Senate Republicans derailed a Democratic bill curbing paycheck discrimination against women, an effort that even in defeat Democrats hoped would pay political dividends in this November's congressional elections.
Wednesday's (local time) vote was 53-44 to halt Republican tactics aimed at derailing the legislation, but that fell six short of the 60 voters Democrats needed to prevail in the 100-member chamber.
The outcome on the Senate floor was not a surprise, but Democrats were playing to a wider audience.
With public opinion polls showing Democratic voters less enthusiastic than Republicans this year, Democrats aimed the measure at women, who historically lean more toward their party than men. They were also casting the issue as a crucial one for the middle class because so many families rely on female wage-earners.
Women averaged 77 percent of men's earnings in 2012, according to Census Bureau figures. That is better than the 61 percent differential of 1960, but little changed since 2001.
While few deny workplace discrimination exists, politicians and analysts debate its impact on women's earnings.
Data shows that men tend to out-earn women at every level of education and in comparable jobs.
The bill was the latest in a campaign-year parade of measures Democrats hope will drive sympathetic voters to the polls this November. Others include proposals to extend expired unemployment benefits, raise the minimum wage and make student loans more affordable.
Senator Barbara Mikulski, a Democrat, stood up after the vote and said supporters were disappointed but that they would fight on.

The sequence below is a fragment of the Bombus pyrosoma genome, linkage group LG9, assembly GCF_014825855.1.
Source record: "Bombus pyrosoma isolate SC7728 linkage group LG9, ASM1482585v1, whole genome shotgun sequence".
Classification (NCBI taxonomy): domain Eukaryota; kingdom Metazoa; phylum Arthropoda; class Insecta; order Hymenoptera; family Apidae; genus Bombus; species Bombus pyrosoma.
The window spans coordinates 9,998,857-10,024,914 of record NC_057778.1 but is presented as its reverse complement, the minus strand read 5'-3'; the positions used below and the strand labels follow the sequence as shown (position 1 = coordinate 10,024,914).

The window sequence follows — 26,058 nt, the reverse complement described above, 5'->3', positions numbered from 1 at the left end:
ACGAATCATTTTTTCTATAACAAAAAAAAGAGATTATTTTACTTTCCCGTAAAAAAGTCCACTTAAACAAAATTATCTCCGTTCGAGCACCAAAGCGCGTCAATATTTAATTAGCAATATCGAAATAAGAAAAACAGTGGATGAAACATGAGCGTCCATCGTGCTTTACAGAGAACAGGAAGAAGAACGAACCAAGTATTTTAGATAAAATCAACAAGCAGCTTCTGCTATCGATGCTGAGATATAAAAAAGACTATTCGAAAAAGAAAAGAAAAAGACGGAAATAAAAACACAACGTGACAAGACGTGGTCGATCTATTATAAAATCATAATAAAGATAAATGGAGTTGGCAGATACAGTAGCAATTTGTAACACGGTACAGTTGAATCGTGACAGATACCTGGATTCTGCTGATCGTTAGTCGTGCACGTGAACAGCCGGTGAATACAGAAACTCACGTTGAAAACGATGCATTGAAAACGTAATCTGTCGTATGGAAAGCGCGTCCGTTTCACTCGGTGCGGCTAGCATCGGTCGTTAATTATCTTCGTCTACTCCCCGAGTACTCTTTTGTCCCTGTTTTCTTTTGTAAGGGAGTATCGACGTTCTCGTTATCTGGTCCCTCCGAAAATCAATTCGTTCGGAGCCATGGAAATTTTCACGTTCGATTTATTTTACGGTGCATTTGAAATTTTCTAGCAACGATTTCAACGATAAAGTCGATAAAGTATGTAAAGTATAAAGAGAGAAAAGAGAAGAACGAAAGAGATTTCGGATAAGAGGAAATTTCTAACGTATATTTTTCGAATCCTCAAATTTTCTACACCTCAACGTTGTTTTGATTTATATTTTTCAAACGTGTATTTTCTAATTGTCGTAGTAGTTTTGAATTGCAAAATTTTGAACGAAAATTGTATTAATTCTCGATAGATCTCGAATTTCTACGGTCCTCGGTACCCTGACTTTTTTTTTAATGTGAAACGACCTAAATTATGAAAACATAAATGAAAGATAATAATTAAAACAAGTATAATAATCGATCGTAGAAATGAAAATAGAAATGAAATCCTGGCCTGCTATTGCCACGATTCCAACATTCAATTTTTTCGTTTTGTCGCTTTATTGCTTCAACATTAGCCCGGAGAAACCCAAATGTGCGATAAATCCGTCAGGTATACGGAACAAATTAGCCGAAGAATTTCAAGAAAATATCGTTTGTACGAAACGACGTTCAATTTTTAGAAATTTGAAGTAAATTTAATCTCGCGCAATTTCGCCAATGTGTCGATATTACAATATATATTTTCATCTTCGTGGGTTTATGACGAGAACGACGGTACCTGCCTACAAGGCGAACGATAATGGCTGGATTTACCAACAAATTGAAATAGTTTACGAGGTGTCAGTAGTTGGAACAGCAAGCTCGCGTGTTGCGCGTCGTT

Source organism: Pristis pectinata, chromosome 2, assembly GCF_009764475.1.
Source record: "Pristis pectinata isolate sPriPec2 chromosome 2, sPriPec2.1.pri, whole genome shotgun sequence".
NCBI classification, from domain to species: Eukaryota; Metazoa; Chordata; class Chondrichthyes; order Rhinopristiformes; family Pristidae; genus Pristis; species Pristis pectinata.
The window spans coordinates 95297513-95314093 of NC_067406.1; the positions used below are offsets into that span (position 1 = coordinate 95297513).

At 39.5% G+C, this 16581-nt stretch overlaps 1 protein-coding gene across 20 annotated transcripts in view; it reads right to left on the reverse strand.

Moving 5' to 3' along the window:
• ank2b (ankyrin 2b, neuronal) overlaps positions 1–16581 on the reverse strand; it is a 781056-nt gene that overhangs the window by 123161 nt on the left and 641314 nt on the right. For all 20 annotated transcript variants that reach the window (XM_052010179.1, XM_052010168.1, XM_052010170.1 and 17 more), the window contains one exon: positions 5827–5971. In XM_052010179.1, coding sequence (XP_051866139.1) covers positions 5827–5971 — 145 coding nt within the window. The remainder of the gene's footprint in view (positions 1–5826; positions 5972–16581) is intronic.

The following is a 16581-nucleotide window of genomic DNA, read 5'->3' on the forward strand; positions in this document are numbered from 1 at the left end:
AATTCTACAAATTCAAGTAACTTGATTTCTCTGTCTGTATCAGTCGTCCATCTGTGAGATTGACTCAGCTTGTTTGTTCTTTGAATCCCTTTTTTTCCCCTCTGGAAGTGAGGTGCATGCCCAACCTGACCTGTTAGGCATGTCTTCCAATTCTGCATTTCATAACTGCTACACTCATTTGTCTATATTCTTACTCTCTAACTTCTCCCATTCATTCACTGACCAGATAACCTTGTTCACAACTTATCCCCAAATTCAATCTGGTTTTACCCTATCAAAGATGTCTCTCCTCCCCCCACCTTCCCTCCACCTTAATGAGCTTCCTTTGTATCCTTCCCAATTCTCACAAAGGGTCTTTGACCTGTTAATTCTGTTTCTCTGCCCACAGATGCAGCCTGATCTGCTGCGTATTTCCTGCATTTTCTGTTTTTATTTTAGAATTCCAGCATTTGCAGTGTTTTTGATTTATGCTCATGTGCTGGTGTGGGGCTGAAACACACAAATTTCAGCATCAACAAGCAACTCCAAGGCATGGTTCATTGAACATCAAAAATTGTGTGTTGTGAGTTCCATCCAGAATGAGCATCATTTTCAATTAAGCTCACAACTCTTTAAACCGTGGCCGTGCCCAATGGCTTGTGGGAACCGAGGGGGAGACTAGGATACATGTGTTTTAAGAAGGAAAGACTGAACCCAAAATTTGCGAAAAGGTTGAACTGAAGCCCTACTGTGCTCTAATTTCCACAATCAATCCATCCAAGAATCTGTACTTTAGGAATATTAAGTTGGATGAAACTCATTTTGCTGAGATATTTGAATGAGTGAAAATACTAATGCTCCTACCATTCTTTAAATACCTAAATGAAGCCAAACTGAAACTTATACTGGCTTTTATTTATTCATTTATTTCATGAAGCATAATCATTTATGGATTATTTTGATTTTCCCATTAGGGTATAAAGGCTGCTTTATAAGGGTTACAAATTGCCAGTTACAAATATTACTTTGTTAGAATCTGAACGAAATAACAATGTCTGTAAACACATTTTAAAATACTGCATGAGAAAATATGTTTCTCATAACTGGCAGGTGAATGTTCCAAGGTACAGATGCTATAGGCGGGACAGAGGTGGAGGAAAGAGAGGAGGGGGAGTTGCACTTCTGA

This is the third consecutive election year in which Senate Democrats have pushed the bill making it harder for employers to pay women less than men in comparable jobs - and easier for aggrieved workers to sue. Republicans have shot it down each time.
"For reasons known only to them, Senate Republicans don't seem to be interested in closing wage gaps for working women," said Senate Majority Leader Harry Reid, a Democrat.
Every voting Republican voted to block the bill. They were joined by Senator Angus King, an independent who normally sides with Democrats.
Reid's Republican counterpart faulted him for blocking Republican proposals that would cut taxes, allow more flexibility for workers' hours and take other steps they said would protect jobs and help employees. The Democratic bill would open the door for frivolous, expensive workers' lawsuits against companies, Republicans say.
"It's time for Washington Democrats to stop protecting trial lawyers and start focusing on actually helping the people we were sent here to represent," said Senate Minority Leader Mitch McConnell.
The battle was suffused with the politics of an election year in which Republicans could capture Senate control and are expected to retain their hold on the House.
The bill would narrow the factors businesses can cite for paying women less than men in the same jobs, and bar employers from retaliating against workers who share salary information. It also would make it easier to bring class-action lawsuits against companies and let victors in such lawsuits win punitive and compensatory damages.